Irad Ortiz sets single-season record with 77th stakes win

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NEW YORK – Jockey Irad Ortiz Jr. earned his record 77th single-season North American stakes victory when he guided Dr B to victory in the $200,000 Go for Wand at Aqueduct.

The 30-year-old native of Puerto Rico broke the old mark of 76 set by the late Hall of Fame rider Garrett Gomez in 2007.

“This is great. Amazing feeling,” said Ortiz, Jr., who won the Eclipse Award as outstanding jockey from 2018-20. “Gomez did it in 2007 and he was a great rider, one of the best in the game. I’m so happy just to be a part of this. I love this sport.”

Ortiz Jr. won the Belmont Stakes with Mo Donegal in June to go with Breeders’ Cup victories in the Juvenile, Filly & Mare Sprint and Sprint. He also earned nine other Grade 1 wins in New York, including Life Is Good in the Woodward and Whitney and Nest in the Alabama and Coaching Club Oaks. He won riding titles at Belmont’s spring-summer meet and Saratoga’s summer meet.

Ortiz Jr. leads North American riders with 304 overall victories this year. His purse earnings totaled over $35.8 million going into Saturday’s races, which already surpassed his single-season record of $34.1 million in 2019.

Appeals court strikes down federal horseracing rules act

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NEW ORLEANS — Congress unconstitutionally gave too much power to a nonprofit authority it created in 2020 to develop and enforce horseracing rules, a federal appeals court in New Orleans ruled Friday.

The 5th U.S. Circuit Court of Appeals said the Horseracing Integrity and Safety Act, or HISA, is “facially unconstitutional.”

The authority created by the act was meant to bring uniform policies and enforcement to horseracing amid doping scandals and racetrack horse deaths. But the 5th Circuit – in two rulings issued Friday – ruled in favor of opponents of the act in lawsuits brought by horseracing associations and state officials in Texas, Louisiana and West Virginia.

The Federal Trade Commission has the ultimate authority to approve or reject HISA regulations, but it can’t modify them. And the authority can reject proposed modifications.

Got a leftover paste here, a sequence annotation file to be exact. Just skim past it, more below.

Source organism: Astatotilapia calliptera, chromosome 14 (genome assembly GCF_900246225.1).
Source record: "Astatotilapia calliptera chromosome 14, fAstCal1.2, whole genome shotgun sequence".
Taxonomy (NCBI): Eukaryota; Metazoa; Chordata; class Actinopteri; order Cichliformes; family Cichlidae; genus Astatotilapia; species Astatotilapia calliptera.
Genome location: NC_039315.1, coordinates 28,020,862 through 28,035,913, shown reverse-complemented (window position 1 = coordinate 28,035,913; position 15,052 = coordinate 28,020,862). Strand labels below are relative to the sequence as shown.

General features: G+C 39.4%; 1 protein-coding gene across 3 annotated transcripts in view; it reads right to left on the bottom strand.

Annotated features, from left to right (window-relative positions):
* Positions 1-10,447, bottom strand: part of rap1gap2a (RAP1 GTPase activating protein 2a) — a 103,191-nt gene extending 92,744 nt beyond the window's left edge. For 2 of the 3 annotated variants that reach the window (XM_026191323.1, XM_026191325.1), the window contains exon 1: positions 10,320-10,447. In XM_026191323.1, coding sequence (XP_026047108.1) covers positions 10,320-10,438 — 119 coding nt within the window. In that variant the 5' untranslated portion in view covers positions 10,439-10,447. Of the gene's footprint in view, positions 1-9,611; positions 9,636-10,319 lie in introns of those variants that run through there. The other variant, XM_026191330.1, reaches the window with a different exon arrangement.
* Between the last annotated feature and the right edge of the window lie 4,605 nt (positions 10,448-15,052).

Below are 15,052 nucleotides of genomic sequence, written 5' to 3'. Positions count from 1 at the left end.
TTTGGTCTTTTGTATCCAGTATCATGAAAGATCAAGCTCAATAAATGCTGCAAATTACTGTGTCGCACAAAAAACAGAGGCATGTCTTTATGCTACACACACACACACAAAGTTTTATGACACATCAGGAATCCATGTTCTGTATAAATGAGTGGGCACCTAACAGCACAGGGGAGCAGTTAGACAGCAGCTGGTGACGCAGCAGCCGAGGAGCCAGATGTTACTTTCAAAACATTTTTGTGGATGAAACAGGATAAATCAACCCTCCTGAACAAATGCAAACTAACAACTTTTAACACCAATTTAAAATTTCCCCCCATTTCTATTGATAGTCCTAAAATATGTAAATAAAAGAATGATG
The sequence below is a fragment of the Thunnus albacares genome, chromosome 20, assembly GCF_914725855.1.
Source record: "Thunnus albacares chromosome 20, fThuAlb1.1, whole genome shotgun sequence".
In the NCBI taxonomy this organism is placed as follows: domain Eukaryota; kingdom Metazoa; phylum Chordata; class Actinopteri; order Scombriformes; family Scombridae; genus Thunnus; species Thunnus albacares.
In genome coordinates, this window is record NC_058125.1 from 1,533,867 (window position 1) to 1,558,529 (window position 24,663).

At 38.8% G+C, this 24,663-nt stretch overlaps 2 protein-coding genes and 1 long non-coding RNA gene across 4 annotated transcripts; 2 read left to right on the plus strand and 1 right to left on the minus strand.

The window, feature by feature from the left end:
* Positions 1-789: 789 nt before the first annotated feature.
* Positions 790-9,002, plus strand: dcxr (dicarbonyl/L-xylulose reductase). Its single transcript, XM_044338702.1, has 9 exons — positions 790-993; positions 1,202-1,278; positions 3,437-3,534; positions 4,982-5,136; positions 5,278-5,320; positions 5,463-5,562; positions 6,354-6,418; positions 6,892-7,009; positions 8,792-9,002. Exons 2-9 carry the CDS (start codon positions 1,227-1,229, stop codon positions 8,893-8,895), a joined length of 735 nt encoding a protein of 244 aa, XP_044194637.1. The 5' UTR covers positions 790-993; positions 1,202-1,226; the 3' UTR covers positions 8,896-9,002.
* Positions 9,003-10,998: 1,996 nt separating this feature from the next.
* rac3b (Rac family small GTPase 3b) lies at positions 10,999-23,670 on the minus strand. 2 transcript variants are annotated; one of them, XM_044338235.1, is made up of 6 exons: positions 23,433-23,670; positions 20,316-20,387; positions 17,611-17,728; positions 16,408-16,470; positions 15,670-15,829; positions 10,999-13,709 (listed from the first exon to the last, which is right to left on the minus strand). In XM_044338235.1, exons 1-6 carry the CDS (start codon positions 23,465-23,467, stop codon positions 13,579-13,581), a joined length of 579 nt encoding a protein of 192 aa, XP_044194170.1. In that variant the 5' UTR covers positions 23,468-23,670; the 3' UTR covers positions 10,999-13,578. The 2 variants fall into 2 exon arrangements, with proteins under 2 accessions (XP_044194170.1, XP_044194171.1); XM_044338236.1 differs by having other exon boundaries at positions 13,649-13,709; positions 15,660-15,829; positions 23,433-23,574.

Three 5th Circuit judges agreed with opponents of the act – including the National Horsemen’s Benevolent and Protective Association and similar groups in multiple states – that the setup gave too much power to the nongovernmental authority and too little to the FTC.

“A cardinal constitutional principle is that federal power can be wielded only by the federal government. Private entities may do so only if they are subordinate to an agency,” Judge Stuart Kyle Duncan wrote for the panel that ruled in the Texas case.

The same panel, which also included judges Carolyn Dineen King and Kurt Engelhardt, cited the Texas ruling in a separate order in favor of horseracing interests and regulators challenging HISA in a different case.

The chair of the horseracing authority’s board of directors said it would ask for further court review. Friday’s ruling could be appealed to the full 5th Circuit court of the Supreme Court.

“If today’s ruling were to stand, it would not go into effect until January 10, 2023 at the earliest,” Charles Scheeler said in an email. “We are focused on continuing our critical work to protect the safety and integrity of Thoroughbred racing, including the launch of HISA’s Anti-Doping and Medication Control Program on January 1, 2023.”

The ruling was criticized by Marty Irby, executive director of the Animal Wellness Action organization. “Over the course of three Congresses, the most brilliant legal minds on Capitol Hill addressed the Horseracing Integrity and Safety Act’s constitutionality and ultimately decided that the Federal Trade Commission’s limited oversight was sufficient,” Irby said in an email.

Among the subjects covered by the authority’s rules and enforcement were jockey safety (including a national concussion protocol), the riding crop and how often riders can use it during a race, racetrack accreditation, and the reporting of training and veterinary records.

Animal rights groups, who supported the law, pointed to scandals in the industry involving medication and the treatment of horses.

Duncan wrote that in declaring HISA unconstitutional, “we do not question Congress’s judgment about problems in the horseracing industry. That political call falls outside our lane.”

Louisiana Attorney General Jeff Landry, hailed the ruling on Twitter, calling HISA a “federal takeover of Louisiana horse racing.”